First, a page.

And that LG is 52-75Hz, not 60Hz fixed. Not the widest range, but at 3840×1600, you’re not getting anywhere near 144Hz with the current GPUs available very easily or without serious compromises.

          • Chrispy_
          • 3 years ago

          G-Sync’s high requirements are rapidly becoming inappropriate for modern gaming.

          Typically, G-Sync certification requires high refresh and very wide ranges to allow the equivalent of LFC. In an ideal world all the panels on the market would have this wide refresh range, but unfortunately there are some stunningly good panels than do not have wide refresh ranges.

          As a result, G-Sync models are stuck with a far more limited range of panels, most of which tend to be lower-resolution and geared towards the 144Hz crowd. Additionally, as part of the 144Hz requirement, many of these are TN screens, reducing the range of IPS and VA G-Sync panels further.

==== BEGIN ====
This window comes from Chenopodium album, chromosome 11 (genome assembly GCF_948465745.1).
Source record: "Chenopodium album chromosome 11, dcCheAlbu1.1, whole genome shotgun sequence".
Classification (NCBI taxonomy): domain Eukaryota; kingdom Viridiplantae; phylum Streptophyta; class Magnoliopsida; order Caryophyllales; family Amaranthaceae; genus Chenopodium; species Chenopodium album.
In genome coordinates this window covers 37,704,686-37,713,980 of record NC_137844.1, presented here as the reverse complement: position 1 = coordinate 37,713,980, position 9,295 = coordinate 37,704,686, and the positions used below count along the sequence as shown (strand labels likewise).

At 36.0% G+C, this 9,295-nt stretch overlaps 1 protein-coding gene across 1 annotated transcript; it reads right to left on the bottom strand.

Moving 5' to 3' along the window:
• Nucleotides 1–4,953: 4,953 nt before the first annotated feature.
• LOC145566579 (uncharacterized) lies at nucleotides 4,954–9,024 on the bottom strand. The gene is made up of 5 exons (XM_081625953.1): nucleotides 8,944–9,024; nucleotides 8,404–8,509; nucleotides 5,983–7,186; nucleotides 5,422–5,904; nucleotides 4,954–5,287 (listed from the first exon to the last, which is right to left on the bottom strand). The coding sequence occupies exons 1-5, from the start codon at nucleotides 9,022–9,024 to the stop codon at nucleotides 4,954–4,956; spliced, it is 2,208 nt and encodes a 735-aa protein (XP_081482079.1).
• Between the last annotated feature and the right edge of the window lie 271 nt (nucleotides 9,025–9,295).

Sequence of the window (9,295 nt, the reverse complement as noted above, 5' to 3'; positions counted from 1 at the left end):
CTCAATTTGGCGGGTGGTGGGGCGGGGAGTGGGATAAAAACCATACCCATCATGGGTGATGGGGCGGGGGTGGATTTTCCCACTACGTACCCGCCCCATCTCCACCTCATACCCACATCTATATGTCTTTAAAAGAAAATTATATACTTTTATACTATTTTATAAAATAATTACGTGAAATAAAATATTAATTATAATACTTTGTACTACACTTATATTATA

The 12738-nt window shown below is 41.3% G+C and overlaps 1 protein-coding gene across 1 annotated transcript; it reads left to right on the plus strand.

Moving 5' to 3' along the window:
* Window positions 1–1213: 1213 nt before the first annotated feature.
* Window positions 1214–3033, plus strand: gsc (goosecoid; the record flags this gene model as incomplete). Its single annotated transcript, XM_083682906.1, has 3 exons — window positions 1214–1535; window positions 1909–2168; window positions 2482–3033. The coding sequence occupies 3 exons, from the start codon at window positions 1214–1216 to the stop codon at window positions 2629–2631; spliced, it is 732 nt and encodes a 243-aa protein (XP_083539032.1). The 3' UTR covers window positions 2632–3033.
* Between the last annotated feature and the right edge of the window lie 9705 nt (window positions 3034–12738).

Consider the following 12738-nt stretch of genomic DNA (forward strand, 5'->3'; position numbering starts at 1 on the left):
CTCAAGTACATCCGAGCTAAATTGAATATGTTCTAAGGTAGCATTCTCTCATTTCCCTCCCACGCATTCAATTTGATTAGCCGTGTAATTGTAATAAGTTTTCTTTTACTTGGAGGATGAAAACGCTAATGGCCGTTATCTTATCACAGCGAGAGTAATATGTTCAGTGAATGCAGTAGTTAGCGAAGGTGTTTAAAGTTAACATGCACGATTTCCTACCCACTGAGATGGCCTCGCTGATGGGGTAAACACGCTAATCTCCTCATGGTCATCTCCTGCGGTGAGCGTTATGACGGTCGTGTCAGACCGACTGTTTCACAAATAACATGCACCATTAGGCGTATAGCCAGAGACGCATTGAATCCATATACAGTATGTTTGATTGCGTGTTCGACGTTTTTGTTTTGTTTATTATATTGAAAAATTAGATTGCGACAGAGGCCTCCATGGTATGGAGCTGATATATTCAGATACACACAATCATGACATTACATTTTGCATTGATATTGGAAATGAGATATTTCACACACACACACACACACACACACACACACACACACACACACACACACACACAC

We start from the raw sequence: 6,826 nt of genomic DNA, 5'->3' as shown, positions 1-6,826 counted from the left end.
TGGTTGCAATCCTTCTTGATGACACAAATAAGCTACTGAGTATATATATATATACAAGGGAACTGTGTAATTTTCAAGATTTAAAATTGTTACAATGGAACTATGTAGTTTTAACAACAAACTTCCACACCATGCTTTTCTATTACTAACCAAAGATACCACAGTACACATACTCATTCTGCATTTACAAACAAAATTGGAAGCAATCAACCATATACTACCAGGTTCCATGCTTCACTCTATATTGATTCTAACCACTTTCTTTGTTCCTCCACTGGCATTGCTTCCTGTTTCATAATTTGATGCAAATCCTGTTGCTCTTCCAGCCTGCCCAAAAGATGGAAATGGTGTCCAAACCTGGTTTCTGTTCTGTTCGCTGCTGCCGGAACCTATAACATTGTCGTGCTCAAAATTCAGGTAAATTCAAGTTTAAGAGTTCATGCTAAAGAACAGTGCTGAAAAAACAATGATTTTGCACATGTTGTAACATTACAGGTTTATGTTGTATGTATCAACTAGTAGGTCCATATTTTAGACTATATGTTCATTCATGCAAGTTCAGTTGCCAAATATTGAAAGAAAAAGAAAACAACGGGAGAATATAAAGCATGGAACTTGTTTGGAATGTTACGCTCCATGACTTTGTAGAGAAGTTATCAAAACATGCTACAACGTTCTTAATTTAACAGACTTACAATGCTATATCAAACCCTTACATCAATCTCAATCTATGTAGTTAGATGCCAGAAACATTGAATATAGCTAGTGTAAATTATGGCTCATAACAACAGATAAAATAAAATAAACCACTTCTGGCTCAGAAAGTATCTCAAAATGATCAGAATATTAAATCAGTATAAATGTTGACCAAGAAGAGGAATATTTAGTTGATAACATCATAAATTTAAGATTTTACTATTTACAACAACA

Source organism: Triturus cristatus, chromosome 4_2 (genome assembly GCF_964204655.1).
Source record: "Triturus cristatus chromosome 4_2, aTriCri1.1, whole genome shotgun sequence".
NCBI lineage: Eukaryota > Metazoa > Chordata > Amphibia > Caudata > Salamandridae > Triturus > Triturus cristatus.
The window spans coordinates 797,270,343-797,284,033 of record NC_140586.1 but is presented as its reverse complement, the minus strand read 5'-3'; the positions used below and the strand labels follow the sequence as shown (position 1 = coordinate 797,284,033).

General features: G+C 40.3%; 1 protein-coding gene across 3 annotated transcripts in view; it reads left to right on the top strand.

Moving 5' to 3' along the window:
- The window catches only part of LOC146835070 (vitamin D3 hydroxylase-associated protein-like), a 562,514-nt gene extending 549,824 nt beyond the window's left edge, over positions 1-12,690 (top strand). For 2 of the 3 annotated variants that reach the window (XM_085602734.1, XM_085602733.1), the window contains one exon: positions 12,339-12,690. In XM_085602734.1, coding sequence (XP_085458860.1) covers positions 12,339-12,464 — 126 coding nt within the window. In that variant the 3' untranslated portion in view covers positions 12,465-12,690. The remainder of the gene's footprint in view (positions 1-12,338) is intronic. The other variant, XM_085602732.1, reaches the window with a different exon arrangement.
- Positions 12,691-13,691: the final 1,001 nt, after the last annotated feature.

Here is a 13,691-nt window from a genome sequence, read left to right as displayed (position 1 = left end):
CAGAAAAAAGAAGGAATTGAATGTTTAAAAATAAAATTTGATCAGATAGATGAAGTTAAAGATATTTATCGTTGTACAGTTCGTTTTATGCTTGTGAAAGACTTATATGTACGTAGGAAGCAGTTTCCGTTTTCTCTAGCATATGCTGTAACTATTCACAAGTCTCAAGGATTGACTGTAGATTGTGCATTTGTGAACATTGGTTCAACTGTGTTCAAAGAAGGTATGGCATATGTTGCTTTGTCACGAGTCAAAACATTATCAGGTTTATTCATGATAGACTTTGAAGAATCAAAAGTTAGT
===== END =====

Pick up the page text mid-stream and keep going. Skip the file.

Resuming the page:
Essentially, because of the forced and higher requirements for G-Sync over Freesync, many modern panels that are capable of providing better-than-fixed-refresh experiences via Freesync will never become G-Sync panels. That rules out most of the 21:9 options, many IPS options, and almost everything 4K unless it’s TN.

          On the other hand, a lot of the Freesync panels that don’t qualify for LFC can be tweaked so that they do. Anything with a 40-75Hz option can often be extended at either end by enough to offer LFC for a G-Sync-like experience. I’ve encountered Philips, AOC, LG and Acer monitors with lower range limits of 40 or 48Hz and none of them have had problems going down to 35Hz (or lower) in some cases. The upper ranges are usually not so flexible, but I’ve had 70Hz out of a 60Hz and often get 80Hz or 85Hz out of 75Hz monitors.

          Essentially, G-Sync is a victim of its own quality requirements. All G-Sync panels include LFC-like behaviour, but since panels that meet those requirements are so thin on the ground, the net effect is high demand, high pricing and limited choice.